TAG Consulting


Create A Culture of Listening In Your Meetings

In our last post, we wrote about how thriving organizational culture creates a space where the innate human desire to belong is met.

A very large part of belonging is being listened to, having your words and thoughts and point of view honored. Unfortunately, all too few of our organizations have cultures like this. Too many employees feel like cogs in a machine, interchangeable parts, not honored for their individuality. Our teams pay lip service to “people are our greatest resource” but all too often the implicit message is “Please be quiet and just do as you’re told”.

Nothing saps morale and decreases engagement faster than being told to keep your head down and cease to think for yourself. Nothing saps loyalty faster than feeling like you don’t have a say or a stake.

Organizations with thriving culture listen to their members. Particularly in meetings.

The best meetings aren’t one way monologues. They are an honest, open, frank exchange of ideas. They allow for creative and constructive conflict and are often free-flowing.

In other words, they can be scary for senior leadership!

Here are four ways to create a culture of listening, particularly if you are the one leading the meeting.

  1. Allow for silence. It’s easy to feel that you have to rush to fill every silence, to have all the answers, to know just where to take the group next. Resist that feeling. Sometimes, it’s best to slow things down to make sure that everyone who wants to speak has the opportunity and that the group can absorb what has just been said.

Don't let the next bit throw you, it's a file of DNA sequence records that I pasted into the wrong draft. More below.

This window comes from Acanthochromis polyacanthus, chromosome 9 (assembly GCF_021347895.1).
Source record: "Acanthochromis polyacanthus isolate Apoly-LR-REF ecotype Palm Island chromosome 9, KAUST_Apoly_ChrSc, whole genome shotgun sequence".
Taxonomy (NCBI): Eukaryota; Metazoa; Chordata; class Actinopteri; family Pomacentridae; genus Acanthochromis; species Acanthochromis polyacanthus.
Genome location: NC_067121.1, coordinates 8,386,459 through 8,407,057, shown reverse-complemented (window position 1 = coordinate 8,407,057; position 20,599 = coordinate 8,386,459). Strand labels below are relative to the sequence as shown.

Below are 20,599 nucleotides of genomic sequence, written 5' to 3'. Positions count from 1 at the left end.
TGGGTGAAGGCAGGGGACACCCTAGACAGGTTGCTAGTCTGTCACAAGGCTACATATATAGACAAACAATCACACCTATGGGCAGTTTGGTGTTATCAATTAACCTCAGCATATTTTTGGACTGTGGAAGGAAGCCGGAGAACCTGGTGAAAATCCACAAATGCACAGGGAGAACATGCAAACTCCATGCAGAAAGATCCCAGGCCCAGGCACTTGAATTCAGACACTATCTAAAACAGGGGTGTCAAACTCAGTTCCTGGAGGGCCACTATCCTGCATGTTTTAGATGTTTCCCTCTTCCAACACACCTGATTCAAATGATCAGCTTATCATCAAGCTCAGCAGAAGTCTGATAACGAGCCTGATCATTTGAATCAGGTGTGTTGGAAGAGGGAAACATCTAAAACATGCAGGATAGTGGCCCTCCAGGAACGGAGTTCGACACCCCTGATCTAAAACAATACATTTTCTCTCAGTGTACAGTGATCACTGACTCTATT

2. Respond with questions, not commentary or answers. Questions are immeasurably powerful and they honor the one being questioned IF their intent is not to interrogate or box in but rather to help the one being questioned hear more deeply what she is saying and communicate it more clearly to others.
  3. Protect the dissenting voices in the meeting. You’ve been there before. Someone says something that feels offbeat or threatening and the rest of the group responds with rustling papers, averted eye contact, jokes, or hostile silence. If you’re leading the meeting and a dissenting voice speaks, honor it as you would the voice that thoroughly agrees with you. Chances are, that dissenting voice has an element of truth the group needs to hear and honor. Most of all don’t let the dissenter be marginalized or shamed.
  4. Speak for yourself. Leaders of meetings don’t have to be experts or dictators, pushing the group towards a predetermined outcome. We know that members of organizations long to feel and believe that their leaders are trustworthy. Part of trust is honesty and authenticity. If the leader can also be a person – not just play a role – the rest of the group will gradually become more free to be themselves, which means that they will bring all of their gifts and talents and strengths to the team. This doesn’t mean that the leader is absolved of his or her responsibility to protect the mission above all else. That is a given. But the leader is not a mission automaton. She is a living, breathing person. It is OK – even necessary – to show this.

Every person in your organization has an innate desire to belong. If you create a culture characterized by active and receptive listening, your team will be drawn more deeply in to your mission and as a result your organization will be more productive and healthy.